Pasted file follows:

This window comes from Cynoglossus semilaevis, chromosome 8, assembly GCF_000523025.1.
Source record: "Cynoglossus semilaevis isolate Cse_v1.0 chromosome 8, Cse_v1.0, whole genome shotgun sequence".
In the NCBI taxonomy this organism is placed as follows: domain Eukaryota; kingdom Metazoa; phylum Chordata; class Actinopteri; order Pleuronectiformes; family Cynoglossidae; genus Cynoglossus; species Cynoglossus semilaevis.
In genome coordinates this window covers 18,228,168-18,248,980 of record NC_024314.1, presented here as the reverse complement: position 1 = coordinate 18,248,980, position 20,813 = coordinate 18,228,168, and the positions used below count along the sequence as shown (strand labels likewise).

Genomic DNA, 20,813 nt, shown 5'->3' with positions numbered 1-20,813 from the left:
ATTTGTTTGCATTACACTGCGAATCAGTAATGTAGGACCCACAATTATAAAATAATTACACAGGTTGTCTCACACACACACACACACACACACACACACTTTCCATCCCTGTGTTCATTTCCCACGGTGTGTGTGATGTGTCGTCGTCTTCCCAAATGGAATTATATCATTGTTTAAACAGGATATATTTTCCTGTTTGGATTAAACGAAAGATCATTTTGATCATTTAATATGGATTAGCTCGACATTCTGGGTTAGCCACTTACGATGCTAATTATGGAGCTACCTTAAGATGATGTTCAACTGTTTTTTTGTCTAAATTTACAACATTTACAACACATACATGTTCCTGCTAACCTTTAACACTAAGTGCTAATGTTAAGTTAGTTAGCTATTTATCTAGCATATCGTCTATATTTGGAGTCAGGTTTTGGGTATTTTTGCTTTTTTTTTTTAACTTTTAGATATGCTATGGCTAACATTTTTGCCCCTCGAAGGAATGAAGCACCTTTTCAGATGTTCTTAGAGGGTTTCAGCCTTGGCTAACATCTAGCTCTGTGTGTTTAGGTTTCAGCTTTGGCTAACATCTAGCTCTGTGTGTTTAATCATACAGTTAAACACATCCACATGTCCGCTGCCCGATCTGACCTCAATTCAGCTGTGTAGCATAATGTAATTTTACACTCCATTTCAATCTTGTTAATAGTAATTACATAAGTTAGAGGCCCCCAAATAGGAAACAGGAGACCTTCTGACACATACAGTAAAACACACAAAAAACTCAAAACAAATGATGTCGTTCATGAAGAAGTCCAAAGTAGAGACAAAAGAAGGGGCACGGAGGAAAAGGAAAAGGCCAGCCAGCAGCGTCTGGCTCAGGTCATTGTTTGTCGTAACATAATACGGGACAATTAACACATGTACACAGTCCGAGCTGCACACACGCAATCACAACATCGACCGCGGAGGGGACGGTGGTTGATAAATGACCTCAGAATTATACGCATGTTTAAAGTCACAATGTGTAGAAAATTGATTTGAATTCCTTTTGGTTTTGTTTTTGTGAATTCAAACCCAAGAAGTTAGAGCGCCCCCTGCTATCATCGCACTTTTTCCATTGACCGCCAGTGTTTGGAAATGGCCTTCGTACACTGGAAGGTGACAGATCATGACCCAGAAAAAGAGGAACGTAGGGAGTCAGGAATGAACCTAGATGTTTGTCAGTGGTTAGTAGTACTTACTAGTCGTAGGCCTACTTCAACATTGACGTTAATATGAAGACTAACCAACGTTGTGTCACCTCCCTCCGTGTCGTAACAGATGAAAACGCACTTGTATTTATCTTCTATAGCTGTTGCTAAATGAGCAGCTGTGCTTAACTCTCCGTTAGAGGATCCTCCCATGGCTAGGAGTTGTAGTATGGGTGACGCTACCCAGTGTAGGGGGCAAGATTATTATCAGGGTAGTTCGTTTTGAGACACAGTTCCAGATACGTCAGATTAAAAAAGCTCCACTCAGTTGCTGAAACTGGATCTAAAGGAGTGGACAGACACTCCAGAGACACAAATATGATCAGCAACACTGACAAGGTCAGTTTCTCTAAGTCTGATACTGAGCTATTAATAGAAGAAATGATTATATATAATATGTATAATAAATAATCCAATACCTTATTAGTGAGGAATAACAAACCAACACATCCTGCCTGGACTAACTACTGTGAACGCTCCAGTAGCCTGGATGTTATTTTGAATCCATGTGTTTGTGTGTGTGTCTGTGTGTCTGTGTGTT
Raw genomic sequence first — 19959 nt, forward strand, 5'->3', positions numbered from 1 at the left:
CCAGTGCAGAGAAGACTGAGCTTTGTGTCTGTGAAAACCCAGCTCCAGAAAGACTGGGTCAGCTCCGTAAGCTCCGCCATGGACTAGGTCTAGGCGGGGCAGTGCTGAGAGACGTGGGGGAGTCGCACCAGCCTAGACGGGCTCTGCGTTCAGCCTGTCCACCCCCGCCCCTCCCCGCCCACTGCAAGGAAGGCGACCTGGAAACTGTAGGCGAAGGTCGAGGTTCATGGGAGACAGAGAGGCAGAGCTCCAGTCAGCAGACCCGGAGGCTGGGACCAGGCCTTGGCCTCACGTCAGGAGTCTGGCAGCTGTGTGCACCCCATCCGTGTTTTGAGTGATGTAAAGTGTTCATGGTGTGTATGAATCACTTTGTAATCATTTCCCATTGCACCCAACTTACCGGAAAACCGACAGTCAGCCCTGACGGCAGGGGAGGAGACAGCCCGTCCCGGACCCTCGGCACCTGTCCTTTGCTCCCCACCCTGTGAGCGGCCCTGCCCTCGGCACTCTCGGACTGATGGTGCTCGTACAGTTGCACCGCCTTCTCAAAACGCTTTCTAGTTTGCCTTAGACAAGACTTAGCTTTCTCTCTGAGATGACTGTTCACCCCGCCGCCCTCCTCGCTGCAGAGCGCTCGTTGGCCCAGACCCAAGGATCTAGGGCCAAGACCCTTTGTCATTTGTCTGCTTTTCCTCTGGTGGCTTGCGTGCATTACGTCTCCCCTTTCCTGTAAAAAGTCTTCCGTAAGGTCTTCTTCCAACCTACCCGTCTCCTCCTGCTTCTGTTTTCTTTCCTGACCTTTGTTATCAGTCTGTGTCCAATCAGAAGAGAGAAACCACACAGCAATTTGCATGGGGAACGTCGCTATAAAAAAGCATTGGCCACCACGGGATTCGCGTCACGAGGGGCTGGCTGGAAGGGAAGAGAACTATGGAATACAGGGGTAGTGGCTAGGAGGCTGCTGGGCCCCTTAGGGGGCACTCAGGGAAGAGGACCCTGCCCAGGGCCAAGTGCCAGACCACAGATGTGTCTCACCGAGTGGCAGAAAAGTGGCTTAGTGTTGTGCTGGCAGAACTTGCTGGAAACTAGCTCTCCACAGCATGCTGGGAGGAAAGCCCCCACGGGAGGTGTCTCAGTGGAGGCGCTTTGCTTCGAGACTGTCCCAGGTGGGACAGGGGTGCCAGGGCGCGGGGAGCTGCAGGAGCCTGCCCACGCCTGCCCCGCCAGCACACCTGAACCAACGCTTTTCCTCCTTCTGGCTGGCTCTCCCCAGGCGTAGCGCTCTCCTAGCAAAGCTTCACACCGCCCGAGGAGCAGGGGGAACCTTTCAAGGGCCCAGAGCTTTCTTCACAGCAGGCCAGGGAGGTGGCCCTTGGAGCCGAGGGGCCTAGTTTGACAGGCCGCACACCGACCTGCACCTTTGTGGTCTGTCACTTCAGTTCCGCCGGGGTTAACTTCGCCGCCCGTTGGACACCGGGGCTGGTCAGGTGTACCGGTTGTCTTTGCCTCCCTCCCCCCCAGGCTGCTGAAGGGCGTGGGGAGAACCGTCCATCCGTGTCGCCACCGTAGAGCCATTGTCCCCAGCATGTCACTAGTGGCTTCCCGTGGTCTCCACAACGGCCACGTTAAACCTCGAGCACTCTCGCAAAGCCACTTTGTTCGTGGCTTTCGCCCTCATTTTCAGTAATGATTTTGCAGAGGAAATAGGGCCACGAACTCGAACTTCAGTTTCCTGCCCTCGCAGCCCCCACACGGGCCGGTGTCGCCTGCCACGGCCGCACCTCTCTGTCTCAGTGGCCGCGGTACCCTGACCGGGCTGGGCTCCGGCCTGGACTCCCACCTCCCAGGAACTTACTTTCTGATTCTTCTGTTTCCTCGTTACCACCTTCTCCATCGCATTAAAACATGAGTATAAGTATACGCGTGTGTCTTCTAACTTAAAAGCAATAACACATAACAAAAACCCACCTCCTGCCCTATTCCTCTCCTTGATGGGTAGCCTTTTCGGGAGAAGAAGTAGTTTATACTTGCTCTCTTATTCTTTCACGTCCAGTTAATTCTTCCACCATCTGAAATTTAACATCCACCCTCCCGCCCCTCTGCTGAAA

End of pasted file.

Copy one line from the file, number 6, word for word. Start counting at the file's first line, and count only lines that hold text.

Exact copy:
ATTTGTTTGCATTACACTGCGAATCAGTAATGTAGGACCCACAATTATAAAATAATTACACAGGTTGTCTCACACACACACACACACACACACACACACTTTCCATCCCTGTGTTCATTTCCCACGGTGTGTGTGATGTGTCGTCGTCTTCCCAAATGGAATTATATCATTGTTTAAACAGGATATATTTTCCTGTTTGGATTAAACGAAAGATCATTTTGATCATTTAATATGGATTAGCTCGACATTCTGGGTTAGCCACTTACGATGCTAATTATGGAGCTACCTTAAGATGATGTTCAACTGTTTTTTTGTCTAAATTTACAACATTTACAACACATACATGTTCCTGCTAACCTTTAACACTAAGTGCTAATGTTAAGTTAGTTAGCTATTTATCTAGCATATCGTCTATATTTGGAGTCAGGTTTTGGGTATTTTTGCTTTTTTTTTTTAACTTTTAGATATGCTATGGCTAACATTTTTGCCCCTCGAAGGAATGAAGCACCTTTTCAGATGTTCTTAGAGGGTTTCAGCCTTGGCTAACATCTAGCTCTGTGTGTTTAGGTTTCAGCTTTGGCTAACATCTAGCTCTGTGTGTTTAATCATACAGTTAAACACATCCACATGTCCGCTGCCCGATCTGACCTCAATTCAGCTGTGTAGCATAATGTAATTTTACACTCCATTTCAATCTTGTTAATAGTAATTACATAAGTTAGAGGCCCCCAAATAGGAAACAGGAGACCTTCTGACACATACAGTAAAACACACAAAAAACTCAAAACAAATGATGTCGTTCATGAAGAAGTCCAAAGTAGAGACAAAAGAAGGGGCACGGAGGAAAAGGAAAAGGCCAGCCAGCAGCGTCTGGCTCAGGTCATTGTTTGTCGTAACATAATACGGGACAATTAACACATGTACACAGTCCGAGCTGCACACACGCAATCACAACATCGACCGCGGAGGGGACGGTGGTTGATAAATGACCTCAGAATTATACGCATGTTTAAAGTCACAATGTGTAGAAAATTGATTTGAATTCCTTTTGGTTTTGTTTTTGTGAATTCAAACCCAAGAAGTTAGAGCGCCCCCTGCTATCATCGCACTTTTTCCATTGACCGCCAGTGTTTGGAAATGGCCTTCGTACACTGGAAGGTGACAGATCATGACCCAGAAAAAGAGGAACGTAGGGAGTCAGGAATGAACCTAGATGTTTGTCAGTGGTTAGTAGTACTTACTAGTCGTAGGCCTACTTCAACATTGACGTTAATATGAAGACTAACCAACGTTGTGTCACCTCCCTCCGTGTCGTAACAGATGAAAACGCACTTGTATTTATCTTCTATAGCTGTTGCTAAATGAGCAGCTGTGCTTAACTCTCCGTTAGAGGATCCTCCCATGGCTAGGAGTTGTAGTATGGGTGACGCTACCCAGTGTAGGGGGCAAGATTATTATCAGGGTAGTTCGTTTTGAGACACAGTTCCAGATACGTCAGATTAAAAAAGCTCCACTCAGTTGCTGAAACTGGATCTAAAGGAGTGGACAGACACTCCAGAGACACAAATATGATCAGCAACACTGACAAGGTCAGTTTCTCTAAGTCTGATACTGAGCTATTAATAGAAGAAATGATTATATATAATATGTATAATAAATAATCCAATACCTTATTAGTGAGGAATAACAAACCAACACATCCTGCCTGGACTAACTACTGTGAACGCTCCAGTAGCCTGGATGTTATTTTGAATCCATGTGTTTGTGTGTGTGTCTGTGTGTCTGTGTGTT